Taken on Jun. 30, 2018 at South African Air Force Ysterplaat Air Force Base, the impressive video in this post features an unusual Shackleton Static Engine Run.
Taken on Jun. 30, 2018 at South African Air Force (SAAF) Ysterplaat Air Force Base (AFB), the impressive video in this post was brought to my attention by Mark Harriss, a reader of The Aviation Geek Club, and features an unusual Shackleton Static Engine Run: at 5:13 in video in fact the mighty Shackleton tears down a wall! As the video descriptions says, the footage was filmed by Warrant Officer Johan le Roux, Unit Warrant Officer of 2 Air Servicing Unit, who has his camera perfectly framed on the entire scene when the action happened!
The Avro 696 Shackleton long-range maritime patrol aircraft was first flown (VW126) on 9th March 1949 from Woodford in the hands of Chief Test Pilot JH ‘Jimmy’ Orrell.
It was designed in response to Air Ministry Specification R 5/46 by a team led initially by Lancaster designer Roy Chadwick. Tragically, Chadwick was killed in a crash in 1947 although the project continued on unabated.
The type was developed as Britain’s response to the growing threat of the Soviet Navy and its submarine fleet which could be found in and around UK waters.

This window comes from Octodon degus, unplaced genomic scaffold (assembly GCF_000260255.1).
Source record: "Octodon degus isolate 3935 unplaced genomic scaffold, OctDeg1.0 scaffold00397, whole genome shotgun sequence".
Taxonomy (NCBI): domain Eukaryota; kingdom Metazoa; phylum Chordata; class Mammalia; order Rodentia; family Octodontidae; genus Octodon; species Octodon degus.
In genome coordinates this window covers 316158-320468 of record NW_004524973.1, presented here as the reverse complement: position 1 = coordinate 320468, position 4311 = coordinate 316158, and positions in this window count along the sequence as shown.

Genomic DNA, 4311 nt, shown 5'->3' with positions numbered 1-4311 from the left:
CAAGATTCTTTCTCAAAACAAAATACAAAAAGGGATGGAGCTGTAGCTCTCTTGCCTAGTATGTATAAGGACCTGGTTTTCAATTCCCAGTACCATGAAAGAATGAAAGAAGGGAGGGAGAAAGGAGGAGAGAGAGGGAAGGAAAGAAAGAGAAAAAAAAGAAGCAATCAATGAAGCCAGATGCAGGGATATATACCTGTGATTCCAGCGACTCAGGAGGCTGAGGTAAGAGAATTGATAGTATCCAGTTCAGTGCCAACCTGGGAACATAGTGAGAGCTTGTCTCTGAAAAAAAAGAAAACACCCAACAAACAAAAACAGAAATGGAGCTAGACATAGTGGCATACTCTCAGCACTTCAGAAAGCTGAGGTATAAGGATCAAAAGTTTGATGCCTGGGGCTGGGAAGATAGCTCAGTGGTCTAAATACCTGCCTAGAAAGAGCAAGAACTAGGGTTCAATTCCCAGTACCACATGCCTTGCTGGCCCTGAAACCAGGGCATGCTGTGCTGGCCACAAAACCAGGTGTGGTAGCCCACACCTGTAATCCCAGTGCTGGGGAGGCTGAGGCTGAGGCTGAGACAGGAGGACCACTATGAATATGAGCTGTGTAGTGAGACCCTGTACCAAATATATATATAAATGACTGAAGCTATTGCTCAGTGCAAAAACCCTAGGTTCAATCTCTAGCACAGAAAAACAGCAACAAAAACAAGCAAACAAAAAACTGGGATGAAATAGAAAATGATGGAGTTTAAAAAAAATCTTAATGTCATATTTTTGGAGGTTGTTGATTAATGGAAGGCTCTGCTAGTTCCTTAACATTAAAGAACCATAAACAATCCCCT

Initially, it was produced as the Type 696 Lincoln ASR3 for RAF Coastal Command and was evolved predominantly from the Avro Lincoln, although it also drew on a number of Avro Tudor assemblies.
Later, and upon entering RAF Service in 1951 with the RAF, its name was changed to Avro Shackleton after the polar explorer Sir Ernest Shackleton.
According to BAE Systems website, eight Shackleton were purchased for use by the SAAF in 1953 in order to monitor Soviet vessels in the sea lanes around the Cape of Good Hope where they also carried out a number of search and rescue missions.
Normal power was provided by four Rolls-Royce Griffon 27A engines driving contra-rotating propellers although in the case of the Shackleton MR.3 – Phase 3, a pair of 2,500 lbst Rolls-Royce Viper 203 turbojets were added to improve take-off performance with one Viper installed at the rear of each outboard engine nacelle.